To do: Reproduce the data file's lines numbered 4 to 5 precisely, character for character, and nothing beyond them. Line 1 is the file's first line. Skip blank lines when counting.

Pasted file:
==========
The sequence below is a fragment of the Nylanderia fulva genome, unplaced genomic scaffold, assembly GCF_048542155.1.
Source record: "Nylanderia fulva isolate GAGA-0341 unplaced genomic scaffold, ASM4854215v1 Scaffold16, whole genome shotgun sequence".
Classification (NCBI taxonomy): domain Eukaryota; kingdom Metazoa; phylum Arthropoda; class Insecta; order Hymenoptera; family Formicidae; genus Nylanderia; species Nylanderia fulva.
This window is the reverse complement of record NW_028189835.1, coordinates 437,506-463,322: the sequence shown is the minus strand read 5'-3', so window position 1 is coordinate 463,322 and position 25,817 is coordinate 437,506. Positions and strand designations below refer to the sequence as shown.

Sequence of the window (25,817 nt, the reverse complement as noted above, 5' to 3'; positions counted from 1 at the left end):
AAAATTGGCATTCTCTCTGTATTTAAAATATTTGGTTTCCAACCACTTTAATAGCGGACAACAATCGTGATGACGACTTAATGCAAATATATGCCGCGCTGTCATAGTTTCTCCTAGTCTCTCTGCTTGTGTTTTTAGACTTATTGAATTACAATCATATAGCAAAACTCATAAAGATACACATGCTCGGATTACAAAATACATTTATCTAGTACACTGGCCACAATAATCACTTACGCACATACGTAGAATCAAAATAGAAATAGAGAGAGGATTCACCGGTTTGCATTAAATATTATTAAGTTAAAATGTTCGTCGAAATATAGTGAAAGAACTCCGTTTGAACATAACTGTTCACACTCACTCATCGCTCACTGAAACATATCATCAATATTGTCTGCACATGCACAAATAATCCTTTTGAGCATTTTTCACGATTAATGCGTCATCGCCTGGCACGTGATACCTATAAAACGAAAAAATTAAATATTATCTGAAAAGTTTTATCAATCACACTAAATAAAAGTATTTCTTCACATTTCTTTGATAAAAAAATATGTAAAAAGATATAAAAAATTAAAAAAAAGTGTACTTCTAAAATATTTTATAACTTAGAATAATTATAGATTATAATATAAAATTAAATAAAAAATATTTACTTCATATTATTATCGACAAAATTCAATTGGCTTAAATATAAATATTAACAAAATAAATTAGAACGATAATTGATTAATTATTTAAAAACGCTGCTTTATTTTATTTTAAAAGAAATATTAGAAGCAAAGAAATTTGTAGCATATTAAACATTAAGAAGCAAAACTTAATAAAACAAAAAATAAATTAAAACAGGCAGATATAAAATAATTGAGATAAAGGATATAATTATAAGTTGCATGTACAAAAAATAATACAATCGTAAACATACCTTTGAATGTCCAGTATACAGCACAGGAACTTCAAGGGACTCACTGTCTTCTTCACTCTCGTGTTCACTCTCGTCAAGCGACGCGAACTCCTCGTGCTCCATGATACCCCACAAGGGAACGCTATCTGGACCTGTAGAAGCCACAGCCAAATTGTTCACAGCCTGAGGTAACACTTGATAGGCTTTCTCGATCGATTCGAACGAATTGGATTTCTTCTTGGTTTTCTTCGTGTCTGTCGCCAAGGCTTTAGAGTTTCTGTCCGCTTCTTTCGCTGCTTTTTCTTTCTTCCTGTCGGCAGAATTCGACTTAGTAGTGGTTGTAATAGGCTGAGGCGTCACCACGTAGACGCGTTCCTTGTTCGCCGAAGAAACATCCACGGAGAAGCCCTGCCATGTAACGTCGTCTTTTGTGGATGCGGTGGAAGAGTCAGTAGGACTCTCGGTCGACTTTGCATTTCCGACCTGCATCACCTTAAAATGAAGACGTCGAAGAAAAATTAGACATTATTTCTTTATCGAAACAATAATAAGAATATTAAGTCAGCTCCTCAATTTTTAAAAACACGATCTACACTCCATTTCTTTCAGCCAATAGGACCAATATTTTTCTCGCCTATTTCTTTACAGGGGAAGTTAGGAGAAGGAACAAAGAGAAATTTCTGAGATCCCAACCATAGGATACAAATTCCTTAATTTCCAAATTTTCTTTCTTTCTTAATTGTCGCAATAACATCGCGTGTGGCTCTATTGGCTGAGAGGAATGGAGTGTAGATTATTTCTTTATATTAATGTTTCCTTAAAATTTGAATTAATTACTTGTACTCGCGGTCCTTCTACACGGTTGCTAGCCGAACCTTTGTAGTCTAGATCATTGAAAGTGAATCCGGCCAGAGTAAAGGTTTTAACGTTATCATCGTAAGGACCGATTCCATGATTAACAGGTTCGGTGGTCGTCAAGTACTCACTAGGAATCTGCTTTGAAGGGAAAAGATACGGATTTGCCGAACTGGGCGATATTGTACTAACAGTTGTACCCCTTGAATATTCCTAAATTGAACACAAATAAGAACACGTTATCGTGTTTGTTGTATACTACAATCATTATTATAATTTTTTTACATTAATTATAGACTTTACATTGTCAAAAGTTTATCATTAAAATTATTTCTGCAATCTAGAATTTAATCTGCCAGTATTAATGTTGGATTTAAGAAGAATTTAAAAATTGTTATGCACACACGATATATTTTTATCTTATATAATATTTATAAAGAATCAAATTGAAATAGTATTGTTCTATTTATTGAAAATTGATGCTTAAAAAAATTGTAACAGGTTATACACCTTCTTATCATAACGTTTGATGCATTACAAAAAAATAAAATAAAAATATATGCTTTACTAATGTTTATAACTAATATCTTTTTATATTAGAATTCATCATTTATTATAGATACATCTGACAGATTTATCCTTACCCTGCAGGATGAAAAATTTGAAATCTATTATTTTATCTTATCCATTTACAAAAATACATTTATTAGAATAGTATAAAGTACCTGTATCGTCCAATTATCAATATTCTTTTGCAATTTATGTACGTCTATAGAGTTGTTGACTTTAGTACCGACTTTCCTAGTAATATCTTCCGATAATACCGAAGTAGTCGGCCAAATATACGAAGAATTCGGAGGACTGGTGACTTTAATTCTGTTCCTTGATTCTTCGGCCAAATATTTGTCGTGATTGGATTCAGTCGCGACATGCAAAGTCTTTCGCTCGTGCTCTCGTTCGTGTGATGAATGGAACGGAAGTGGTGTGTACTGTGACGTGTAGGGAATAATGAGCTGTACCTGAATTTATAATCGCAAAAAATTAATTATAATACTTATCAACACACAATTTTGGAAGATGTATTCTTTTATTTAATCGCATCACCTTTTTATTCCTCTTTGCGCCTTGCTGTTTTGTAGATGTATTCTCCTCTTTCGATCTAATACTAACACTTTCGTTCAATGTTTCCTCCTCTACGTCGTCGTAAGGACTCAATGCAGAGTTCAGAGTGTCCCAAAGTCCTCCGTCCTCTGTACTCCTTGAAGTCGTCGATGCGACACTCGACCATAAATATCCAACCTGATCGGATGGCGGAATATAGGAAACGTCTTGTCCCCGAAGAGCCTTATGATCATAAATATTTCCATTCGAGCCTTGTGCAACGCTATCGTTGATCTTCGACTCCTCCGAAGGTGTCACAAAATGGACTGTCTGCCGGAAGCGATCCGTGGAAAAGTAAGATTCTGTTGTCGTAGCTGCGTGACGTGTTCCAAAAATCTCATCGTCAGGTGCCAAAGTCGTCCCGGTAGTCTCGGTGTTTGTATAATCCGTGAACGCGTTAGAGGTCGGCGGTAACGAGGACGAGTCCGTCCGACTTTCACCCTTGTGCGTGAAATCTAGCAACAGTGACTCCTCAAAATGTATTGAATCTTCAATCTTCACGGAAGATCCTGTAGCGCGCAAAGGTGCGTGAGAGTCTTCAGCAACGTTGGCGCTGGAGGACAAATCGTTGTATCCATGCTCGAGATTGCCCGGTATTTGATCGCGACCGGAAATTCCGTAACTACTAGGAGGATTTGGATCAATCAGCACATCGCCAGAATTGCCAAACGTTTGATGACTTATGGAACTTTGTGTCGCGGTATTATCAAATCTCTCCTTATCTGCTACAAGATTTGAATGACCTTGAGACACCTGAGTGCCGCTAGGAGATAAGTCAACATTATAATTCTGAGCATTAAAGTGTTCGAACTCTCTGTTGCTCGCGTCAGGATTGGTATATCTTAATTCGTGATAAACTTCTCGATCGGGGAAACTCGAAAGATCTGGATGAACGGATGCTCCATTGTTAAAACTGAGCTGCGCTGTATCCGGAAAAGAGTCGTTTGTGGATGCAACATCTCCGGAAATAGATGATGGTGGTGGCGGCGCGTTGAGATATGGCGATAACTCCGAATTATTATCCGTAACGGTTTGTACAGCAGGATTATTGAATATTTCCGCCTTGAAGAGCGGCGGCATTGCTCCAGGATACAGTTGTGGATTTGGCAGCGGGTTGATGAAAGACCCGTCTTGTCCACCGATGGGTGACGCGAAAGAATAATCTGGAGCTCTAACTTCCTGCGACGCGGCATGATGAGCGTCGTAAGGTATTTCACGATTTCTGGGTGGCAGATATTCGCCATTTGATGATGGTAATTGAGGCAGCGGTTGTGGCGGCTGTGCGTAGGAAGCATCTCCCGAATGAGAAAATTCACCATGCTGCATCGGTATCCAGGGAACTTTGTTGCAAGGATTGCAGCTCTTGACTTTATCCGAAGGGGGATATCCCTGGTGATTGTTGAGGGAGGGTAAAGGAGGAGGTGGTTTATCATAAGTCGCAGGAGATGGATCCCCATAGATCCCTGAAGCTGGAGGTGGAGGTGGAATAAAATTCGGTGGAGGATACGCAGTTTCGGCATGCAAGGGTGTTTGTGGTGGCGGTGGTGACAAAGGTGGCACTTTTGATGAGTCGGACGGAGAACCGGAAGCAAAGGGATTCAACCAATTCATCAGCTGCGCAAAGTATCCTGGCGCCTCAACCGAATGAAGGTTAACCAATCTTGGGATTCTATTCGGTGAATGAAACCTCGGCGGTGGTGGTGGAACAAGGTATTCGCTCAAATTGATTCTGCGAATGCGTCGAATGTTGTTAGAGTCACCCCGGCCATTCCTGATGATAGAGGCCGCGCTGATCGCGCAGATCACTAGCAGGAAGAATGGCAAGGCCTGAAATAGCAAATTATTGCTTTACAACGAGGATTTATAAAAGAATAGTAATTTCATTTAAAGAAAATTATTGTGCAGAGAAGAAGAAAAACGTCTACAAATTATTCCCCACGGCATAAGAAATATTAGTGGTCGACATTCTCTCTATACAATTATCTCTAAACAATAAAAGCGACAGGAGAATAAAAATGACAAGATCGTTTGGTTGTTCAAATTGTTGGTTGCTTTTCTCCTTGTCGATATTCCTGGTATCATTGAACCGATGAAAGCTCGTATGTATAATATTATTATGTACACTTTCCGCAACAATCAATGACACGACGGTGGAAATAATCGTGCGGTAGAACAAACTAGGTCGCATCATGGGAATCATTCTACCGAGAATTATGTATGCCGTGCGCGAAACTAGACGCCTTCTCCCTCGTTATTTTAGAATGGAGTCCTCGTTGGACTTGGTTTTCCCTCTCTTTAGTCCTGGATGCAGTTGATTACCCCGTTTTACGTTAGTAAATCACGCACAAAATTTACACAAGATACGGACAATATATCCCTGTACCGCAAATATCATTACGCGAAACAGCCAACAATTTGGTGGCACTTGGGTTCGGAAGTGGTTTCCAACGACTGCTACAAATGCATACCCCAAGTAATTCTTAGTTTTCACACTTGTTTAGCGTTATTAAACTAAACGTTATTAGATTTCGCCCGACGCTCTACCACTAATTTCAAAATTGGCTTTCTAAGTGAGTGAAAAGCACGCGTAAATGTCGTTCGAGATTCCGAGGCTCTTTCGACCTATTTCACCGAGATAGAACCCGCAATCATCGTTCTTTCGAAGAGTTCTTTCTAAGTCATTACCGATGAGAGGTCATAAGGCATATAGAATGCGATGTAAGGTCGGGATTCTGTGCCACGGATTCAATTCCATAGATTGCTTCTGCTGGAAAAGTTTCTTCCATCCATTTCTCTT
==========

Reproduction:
This window is the reverse complement of record NW_028189835.1, coordinates 437,506-463,322: the sequence shown is the minus strand read 5'-3', so window position 1 is coordinate 463,322 and position 25,817 is coordinate 437,506. Positions and strand designations below refer to the sequence as shown.

Sequence of the window (25,817 nt, the reverse complement as noted above, 5' to 3'; positions counted from 1 at the left end):